In January 2003, CMS sent a letter to the director of the State Police informing the director that it had com- pleted its review and determined that Administrative Assistant II, and not PSA, was the proper classification for Metzger's position. The letter stated that CMS had compared the duties assigned to Metzger's position with other positions in the State Police, as well as similar positions in other state agencies, and concluded that they were typical of positions classified as Administrative Assistant II. Metzger requested reconsideration of CMS's decision and, in March 2003, CMS initiated a review of its decision. In a letter dated August 2003, CMS affirmed its previous decision. Included with the letter was a four-page, single-spaced Reconsidered Decision wherein CMS described how it reached its decision. The Reconsidered Decision listed four different sources that CMS had consulted in order to determine what Metzger's duties and responsibilities were: Assistant Bureau Chief Larry Grubb; Scott Giles, who had replaced Lonbom as bureau chief*fn5 ; the current official job description for Metzger's position; and the Position Audit Questionnaire produced by Metzger and Kahrliker. CMS then compared its formulation of Metzger's job duties with the job duties of the two PSA positions that Metzger proffered as comparable in scope. CMS found that the positions were not comparable.
While the reconsideration of CMS's audit was underway, Kahrliker retired. Metzger had previously expressed interest in his position to Lonbom, but Giles, as bureau chief, recommended Master Sergeant Mark Atchison, another sworn State Police officer, for the position. After Atchison was selected in May 2003, Metzger filed another retaliation charge with the DHR, this time alleging, among other things, that Giles had interfered with CMS's job audit and that the State Police had retaliated against her by not promoting her to PSA in May 2003.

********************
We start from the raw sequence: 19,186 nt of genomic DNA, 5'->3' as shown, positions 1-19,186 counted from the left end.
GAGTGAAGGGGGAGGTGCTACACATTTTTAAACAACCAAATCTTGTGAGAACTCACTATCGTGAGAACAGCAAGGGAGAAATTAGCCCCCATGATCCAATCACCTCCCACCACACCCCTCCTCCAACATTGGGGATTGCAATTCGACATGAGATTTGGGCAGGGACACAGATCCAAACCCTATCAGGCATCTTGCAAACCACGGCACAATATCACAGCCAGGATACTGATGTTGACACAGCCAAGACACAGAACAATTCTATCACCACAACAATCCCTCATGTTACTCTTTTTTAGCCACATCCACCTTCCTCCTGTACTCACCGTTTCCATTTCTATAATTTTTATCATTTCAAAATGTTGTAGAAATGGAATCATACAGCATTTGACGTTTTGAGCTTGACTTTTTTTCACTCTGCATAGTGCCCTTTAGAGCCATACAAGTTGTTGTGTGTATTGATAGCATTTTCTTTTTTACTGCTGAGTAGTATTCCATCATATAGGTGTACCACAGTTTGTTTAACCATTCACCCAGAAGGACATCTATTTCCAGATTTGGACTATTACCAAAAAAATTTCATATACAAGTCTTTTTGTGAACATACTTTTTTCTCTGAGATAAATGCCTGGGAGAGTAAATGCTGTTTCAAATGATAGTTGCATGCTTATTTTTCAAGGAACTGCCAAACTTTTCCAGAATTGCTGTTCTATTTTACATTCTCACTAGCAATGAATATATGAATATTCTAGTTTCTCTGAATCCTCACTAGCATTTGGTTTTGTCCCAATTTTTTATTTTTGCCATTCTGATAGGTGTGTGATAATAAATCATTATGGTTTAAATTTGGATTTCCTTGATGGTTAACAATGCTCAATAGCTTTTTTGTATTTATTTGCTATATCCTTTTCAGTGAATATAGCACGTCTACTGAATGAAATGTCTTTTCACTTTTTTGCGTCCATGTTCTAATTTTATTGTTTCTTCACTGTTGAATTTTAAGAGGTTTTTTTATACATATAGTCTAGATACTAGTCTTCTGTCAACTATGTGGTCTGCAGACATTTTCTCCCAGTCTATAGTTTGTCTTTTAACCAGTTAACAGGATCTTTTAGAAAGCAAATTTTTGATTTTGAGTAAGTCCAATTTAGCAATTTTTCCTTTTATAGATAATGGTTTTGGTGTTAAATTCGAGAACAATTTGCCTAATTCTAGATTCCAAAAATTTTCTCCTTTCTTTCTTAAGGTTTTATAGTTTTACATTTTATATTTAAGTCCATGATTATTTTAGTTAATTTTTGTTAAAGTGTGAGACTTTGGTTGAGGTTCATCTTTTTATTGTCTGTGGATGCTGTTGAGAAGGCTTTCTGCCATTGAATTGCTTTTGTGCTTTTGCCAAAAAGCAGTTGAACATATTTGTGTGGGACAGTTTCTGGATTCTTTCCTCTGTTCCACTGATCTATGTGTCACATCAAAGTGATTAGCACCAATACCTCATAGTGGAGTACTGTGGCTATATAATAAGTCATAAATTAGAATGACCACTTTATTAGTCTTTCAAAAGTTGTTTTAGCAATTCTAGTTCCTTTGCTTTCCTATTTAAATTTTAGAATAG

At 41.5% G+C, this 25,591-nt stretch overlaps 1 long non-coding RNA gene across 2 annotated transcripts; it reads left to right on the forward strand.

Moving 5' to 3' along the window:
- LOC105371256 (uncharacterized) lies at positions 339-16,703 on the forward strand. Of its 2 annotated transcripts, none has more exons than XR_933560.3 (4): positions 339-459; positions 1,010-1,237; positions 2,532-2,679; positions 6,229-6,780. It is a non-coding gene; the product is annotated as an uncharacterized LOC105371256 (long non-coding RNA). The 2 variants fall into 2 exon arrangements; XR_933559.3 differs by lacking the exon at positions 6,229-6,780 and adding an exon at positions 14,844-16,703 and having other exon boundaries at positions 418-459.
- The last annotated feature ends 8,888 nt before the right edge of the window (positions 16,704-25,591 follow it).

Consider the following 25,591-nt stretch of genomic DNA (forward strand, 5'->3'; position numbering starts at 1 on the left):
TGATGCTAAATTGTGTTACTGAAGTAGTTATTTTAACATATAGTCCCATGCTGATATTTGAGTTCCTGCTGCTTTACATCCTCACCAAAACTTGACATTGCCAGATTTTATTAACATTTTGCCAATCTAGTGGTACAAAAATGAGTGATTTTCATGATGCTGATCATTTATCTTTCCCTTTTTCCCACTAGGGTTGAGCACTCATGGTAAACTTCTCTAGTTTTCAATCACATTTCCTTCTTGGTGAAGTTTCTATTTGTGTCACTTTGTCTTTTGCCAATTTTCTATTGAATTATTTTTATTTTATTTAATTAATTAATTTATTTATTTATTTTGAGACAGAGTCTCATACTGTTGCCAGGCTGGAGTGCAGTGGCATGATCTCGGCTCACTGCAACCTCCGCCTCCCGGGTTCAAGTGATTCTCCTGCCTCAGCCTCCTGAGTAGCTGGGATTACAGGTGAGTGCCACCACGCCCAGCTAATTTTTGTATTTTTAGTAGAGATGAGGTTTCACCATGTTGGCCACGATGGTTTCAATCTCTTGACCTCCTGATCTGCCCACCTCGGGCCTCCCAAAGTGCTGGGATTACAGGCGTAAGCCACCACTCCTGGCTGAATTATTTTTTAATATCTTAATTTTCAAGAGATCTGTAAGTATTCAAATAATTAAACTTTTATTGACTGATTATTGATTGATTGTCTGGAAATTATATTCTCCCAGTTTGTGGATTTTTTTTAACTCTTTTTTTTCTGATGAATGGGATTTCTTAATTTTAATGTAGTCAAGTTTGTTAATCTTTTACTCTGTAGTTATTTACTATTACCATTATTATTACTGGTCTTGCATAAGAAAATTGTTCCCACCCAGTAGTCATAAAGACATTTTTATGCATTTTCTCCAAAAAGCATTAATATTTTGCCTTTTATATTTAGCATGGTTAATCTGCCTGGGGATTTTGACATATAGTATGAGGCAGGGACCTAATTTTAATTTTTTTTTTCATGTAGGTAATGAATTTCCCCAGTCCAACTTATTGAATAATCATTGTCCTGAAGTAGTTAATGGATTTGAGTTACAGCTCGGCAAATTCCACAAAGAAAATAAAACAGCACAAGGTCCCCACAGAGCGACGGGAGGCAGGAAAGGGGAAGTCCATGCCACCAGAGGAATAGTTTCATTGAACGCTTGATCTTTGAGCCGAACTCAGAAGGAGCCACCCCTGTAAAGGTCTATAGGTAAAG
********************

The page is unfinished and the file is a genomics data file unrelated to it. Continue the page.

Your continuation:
In January 2004, Metzger filed her complaint in this action in the district court. After receiving her right-to-sue letter for her May 2003 charge of retaliation, Metzger amended her complaint to include allegations that the State Police retaliated against her by failing to promote her and interfering with her CMS job audit. The State Police moved for summary judgment, and the district court granted the State Police's motion on all of Metzger's claims. Metzger appeals.
On appeal, Metzger argues that the district court erred in granting summary judgment on her retaliation claims based on the CMS job audit and the failure of the State Police to promote her to Kahrliker's position. We review a district court's grant of summary judgment de novo. Brown v. Ill. Dep't of Natural Res., 499 F.3d 675, 680 (7th Cir. 2007) (citing Merillat v. Metal Spinners, Inc., 470 F.3d 685, 690 (7th Cir. 2006)). In doing so, we construe all facts and reasonable inferences in the light most favorable to the non-moving party, Metzger. Id. (citing Healy v. City of Chicago, 450 F.3d 732, 738 (7th Cir. 2006)). "Summary judgment is proper if 'the pleadings, depositions, answers to interrogatories, and admissions on file, together with the ...